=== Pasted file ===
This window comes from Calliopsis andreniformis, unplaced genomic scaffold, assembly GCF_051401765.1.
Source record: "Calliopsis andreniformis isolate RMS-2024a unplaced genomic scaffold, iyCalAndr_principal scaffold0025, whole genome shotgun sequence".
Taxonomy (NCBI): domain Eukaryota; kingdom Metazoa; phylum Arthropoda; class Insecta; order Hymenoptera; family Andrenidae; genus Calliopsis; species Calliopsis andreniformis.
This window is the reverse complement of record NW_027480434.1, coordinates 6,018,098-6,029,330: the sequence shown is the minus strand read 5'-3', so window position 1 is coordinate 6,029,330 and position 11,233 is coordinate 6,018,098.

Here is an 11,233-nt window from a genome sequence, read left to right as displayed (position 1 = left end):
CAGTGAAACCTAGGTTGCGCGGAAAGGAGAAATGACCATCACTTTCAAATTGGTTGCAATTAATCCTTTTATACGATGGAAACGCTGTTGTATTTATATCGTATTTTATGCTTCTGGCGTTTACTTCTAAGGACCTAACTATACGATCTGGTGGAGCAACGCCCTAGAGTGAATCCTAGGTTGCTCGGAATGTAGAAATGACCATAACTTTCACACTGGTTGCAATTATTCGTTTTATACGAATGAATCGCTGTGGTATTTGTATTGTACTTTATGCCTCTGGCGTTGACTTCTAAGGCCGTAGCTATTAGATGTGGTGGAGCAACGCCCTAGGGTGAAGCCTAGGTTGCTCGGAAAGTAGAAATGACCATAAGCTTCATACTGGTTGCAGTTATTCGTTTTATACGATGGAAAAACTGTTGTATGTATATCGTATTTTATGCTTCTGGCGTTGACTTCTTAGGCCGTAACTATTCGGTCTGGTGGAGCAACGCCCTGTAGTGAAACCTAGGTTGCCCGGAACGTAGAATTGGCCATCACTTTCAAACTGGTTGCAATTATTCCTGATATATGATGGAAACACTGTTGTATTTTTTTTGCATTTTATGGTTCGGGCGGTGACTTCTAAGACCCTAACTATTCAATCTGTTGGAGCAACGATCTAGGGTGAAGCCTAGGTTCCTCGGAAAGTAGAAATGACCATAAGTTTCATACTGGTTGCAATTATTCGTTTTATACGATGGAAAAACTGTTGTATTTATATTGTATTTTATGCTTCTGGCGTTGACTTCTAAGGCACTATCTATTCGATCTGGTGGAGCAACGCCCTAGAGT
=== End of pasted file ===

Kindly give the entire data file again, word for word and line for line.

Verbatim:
This window comes from Calliopsis andreniformis, unplaced genomic scaffold, assembly GCF_051401765.1.
Source record: "Calliopsis andreniformis isolate RMS-2024a unplaced genomic scaffold, iyCalAndr_principal scaffold0025, whole genome shotgun sequence".
Taxonomy (NCBI): domain Eukaryota; kingdom Metazoa; phylum Arthropoda; class Insecta; order Hymenoptera; family Andrenidae; genus Calliopsis; species Calliopsis andreniformis.
This window is the reverse complement of record NW_027480434.1, coordinates 6,018,098-6,029,330: the sequence shown is the minus strand read 5'-3', so window position 1 is coordinate 6,029,330 and position 11,233 is coordinate 6,018,098.

Here is an 11,233-nt window from a genome sequence, read left to right as displayed (position 1 = left end):
CAGTGAAACCTAGGTTGCGCGGAAAGGAGAAATGACCATCACTTTCAAATTGGTTGCAATTAATCCTTTTATACGATGGAAACGCTGTTGTATTTATATCGTATTTTATGCTTCTGGCGTTTACTTCTAAGGACCTAACTATACGATCTGGTGGAGCAACGCCCTAGAGTGAATCCTAGGTTGCTCGGAATGTAGAAATGACCATAACTTTCACACTGGTTGCAATTATTCGTTTTATACGAATGAATCGCTGTGGTATTTGTATTGTACTTTATGCCTCTGGCGTTGACTTCTAAGGCCGTAGCTATTAGATGTGGTGGAGCAACGCCCTAGGGTGAAGCCTAGGTTGCTCGGAAAGTAGAAATGACCATAAGCTTCATACTGGTTGCAGTTATTCGTTTTATACGATGGAAAAACTGTTGTATGTATATCGTATTTTATGCTTCTGGCGTTGACTTCTTAGGCCGTAACTATTCGGTCTGGTGGAGCAACGCCCTGTAGTGAAACCTAGGTTGCCCGGAACGTAGAATTGGCCATCACTTTCAAACTGGTTGCAATTATTCCTGATATATGATGGAAACACTGTTGTATTTTTTTTGCATTTTATGGTTCGGGCGGTGACTTCTAAGACCCTAACTATTCAATCTGTTGGAGCAACGATCTAGGGTGAAGCCTAGGTTCCTCGGAAAGTAGAAATGACCATAAGTTTCATACTGGTTGCAATTATTCGTTTTATACGATGGAAAAACTGTTGTATTTATATTGTATTTTATGCTTCTGGCGTTGACTTCTAAGGCACTATCTATTCGATCTGGTGGAGCAACGCCCTAGAGT